In its 2020 report, ‘Scaling Innovation: How Open Collaborative Models Help Scale Africa’s Knowledge-Based Enterprises’, Open AIR delineates scaling’s multiple dimensions in the continent’s innovation settings. Drawing on an extensive literature review and empirical research in 10 countries, the report sets out a four-part taxonomy of scaling, and maps Open AIR findings against the four scaling dimensions.
The Open AIR network
Open AIR is an international collaboration between academic researchers in more than 20 African countries, Canada, and Europe. It is anchored by six academic hubs, at the University of Cape Town, the University of Johannesburg, Strathmore University in Nairobi, the Nigerian Institute of Advanced Legal Studies, The American University in Cairo, and the University of Ottawa.
The network focuses on two primary research questions. First, how can open, collaborative innovation help African knowledge-based businesses scale up and seize the new opportunities of the global, knowledge-based economy? Second, which knowledge governance policies will best ensure that the social and economic benefits of innovation are shared inclusively? Open AIR tackles these questions through research in five overlapping thematic areas: technology hubs; informal innovation; Indigenous entrepreneurs; innovation metrics; and laws and policies.
Open AIR’s four-part taxonomy of scaling in African settings
To arrive at the scaling taxonomy outlined in its Scaling Innovation report, Open AIR fuses literature review findings with results from empirical case studies of innovation practices in Egypt, Tunisia, Morocco, Ghana, Nigeria, Ethiopia, Uganda, Kenya, Botswana and South Africa.
The report sets out a four-part taxonomy of scaling, and maps Open AIR findings against the four scaling dimensions.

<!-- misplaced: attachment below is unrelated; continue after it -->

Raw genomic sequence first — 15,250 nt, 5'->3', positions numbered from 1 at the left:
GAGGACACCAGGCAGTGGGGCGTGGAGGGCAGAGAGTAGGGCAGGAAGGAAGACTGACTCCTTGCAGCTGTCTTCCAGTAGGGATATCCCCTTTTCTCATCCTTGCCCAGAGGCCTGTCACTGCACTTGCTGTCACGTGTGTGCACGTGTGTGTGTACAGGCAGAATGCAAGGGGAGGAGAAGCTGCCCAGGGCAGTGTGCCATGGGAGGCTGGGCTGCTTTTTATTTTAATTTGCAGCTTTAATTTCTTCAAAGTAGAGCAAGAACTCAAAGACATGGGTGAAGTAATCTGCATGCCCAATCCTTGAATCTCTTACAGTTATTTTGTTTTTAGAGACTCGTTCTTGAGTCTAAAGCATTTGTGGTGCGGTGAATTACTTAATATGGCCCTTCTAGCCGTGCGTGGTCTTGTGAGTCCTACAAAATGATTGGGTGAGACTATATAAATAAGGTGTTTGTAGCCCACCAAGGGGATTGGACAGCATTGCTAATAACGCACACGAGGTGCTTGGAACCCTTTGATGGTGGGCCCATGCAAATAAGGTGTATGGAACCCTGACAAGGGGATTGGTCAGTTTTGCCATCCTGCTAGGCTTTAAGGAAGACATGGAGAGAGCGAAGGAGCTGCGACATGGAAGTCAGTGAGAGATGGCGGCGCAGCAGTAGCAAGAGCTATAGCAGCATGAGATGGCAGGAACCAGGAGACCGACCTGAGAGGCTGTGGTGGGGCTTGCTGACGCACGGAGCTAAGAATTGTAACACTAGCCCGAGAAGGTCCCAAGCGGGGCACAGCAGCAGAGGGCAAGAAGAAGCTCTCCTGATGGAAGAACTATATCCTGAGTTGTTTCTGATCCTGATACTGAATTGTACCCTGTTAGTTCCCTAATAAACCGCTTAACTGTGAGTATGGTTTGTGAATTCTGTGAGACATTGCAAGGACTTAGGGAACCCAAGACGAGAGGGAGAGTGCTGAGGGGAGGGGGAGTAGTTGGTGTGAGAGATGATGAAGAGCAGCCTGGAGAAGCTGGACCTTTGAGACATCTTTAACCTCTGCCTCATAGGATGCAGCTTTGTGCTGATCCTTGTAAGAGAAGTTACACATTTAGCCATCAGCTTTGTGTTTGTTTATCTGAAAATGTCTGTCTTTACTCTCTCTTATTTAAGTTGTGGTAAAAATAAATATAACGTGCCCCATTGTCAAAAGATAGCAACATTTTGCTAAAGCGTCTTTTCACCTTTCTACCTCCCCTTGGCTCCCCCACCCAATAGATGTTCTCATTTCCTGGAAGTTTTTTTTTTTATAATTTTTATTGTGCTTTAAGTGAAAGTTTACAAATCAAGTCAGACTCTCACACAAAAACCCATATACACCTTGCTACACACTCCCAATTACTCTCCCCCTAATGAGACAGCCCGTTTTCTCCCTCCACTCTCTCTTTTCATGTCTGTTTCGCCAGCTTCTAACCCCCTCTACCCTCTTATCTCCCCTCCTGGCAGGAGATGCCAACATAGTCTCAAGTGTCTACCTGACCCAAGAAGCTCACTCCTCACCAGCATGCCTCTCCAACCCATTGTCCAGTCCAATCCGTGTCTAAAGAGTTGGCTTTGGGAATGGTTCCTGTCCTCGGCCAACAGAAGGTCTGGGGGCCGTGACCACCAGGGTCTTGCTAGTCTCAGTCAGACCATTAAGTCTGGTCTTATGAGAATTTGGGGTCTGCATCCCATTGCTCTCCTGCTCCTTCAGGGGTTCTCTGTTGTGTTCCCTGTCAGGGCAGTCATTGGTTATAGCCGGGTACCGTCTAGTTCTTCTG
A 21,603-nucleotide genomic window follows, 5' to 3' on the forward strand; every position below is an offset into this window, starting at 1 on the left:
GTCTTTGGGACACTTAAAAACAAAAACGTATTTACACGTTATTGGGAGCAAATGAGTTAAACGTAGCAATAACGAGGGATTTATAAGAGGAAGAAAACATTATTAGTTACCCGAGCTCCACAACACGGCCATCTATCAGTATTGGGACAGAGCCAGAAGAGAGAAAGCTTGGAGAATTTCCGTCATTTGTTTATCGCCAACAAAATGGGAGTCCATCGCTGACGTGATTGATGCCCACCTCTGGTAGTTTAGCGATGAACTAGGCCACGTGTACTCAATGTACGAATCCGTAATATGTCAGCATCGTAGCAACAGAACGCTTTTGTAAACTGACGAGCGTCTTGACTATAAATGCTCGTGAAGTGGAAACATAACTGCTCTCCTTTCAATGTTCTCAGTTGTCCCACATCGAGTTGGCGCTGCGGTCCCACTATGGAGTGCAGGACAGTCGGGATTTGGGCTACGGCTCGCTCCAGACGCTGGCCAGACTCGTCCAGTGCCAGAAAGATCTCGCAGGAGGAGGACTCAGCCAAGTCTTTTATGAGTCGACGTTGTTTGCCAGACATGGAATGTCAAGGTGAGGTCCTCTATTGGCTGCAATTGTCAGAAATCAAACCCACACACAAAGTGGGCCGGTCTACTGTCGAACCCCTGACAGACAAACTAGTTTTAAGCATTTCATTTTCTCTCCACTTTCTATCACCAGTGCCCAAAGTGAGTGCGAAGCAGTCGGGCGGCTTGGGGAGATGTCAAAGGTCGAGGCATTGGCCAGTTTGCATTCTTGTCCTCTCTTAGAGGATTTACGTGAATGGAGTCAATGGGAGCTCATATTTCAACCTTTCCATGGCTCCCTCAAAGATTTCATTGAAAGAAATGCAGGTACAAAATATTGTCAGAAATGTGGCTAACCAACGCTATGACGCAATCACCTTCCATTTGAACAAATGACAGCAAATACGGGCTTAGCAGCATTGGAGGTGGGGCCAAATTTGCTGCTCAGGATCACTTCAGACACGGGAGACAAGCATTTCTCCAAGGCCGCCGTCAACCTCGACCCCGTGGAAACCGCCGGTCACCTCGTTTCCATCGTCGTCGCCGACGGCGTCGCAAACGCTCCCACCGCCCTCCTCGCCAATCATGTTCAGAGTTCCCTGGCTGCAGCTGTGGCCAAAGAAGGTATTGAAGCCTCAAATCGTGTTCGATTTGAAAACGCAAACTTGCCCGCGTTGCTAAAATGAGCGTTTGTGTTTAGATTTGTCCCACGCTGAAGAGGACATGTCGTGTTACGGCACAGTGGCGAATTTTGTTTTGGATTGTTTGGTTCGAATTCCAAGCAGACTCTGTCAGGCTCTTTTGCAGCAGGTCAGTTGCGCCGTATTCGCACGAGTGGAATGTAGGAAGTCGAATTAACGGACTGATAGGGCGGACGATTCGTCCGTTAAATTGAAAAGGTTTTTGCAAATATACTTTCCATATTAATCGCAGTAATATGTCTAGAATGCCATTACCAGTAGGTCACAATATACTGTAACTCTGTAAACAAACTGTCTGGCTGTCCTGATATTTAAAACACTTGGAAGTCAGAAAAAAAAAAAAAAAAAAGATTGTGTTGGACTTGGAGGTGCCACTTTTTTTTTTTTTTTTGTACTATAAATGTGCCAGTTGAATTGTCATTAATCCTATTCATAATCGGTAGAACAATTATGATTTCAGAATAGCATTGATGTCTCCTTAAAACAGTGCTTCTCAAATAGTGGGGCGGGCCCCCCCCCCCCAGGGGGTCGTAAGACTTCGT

The report outlines approaches to scaling in literature from the fields of agriculture, healthcare, education, information and communications technology (ICT), non-governmental organisations, business, and microfinance. The literature contains numerous efforts to delineate notions of scaling “up” (also called “vertical scaling”) and scaling “out” (also referred to as “horizontal scaling”). One such effort is by Wigboldus et al. (2016: 2), who cast scaling-up as “increasing […] in terms of numbers, speed, size” and scaling-out as “expanding, such as geographically”. Also found in the literature, Duggan et al. (2013, drawing on CGIAR, 1999) make a delineation between scaling “down” (e.g. by “increasing participation” through “decentralisation”) and scaling “in” (e.g. through focus on “values and culture”).
The report settles on four core “archetypes” of scaling, adapting the taxonomy proposed by Uvin et al. (2000) to produce a taxonomy comprising:
- scaling by expanding coverage;
- scaling by broadening activities;
- scaling by changing behaviour;
- scaling by building sustainability.
Mapping Open AIR research findings against the scaling taxonomy
The Scaling Innovation report then sets out findings from Open AIR’s on-the-ground African case studies against the four dimensions of the scaling taxonomy.
Under scaling by expanding coverage, Open AIR found enterprises taking innovations (commercial and social) to market; prototyping innovations (commercial and social); participating in networks enabled by ICTs; participating in informal-sector clusters; and participating in formal-sector tech hubs. The informal-sector hubs where scaling (of access to customers, markets and suppliers) was identified by Open AIR research are the Otigba computer village in Lagos (Nigeria), the Shiro Meda market cluster in Addis Ababa (Ethiopia) that is home to numerous handloom-weaving microenterprises, and the Suame Magazine metalworking and vehicle repair cluster in Kumasi (Ghana).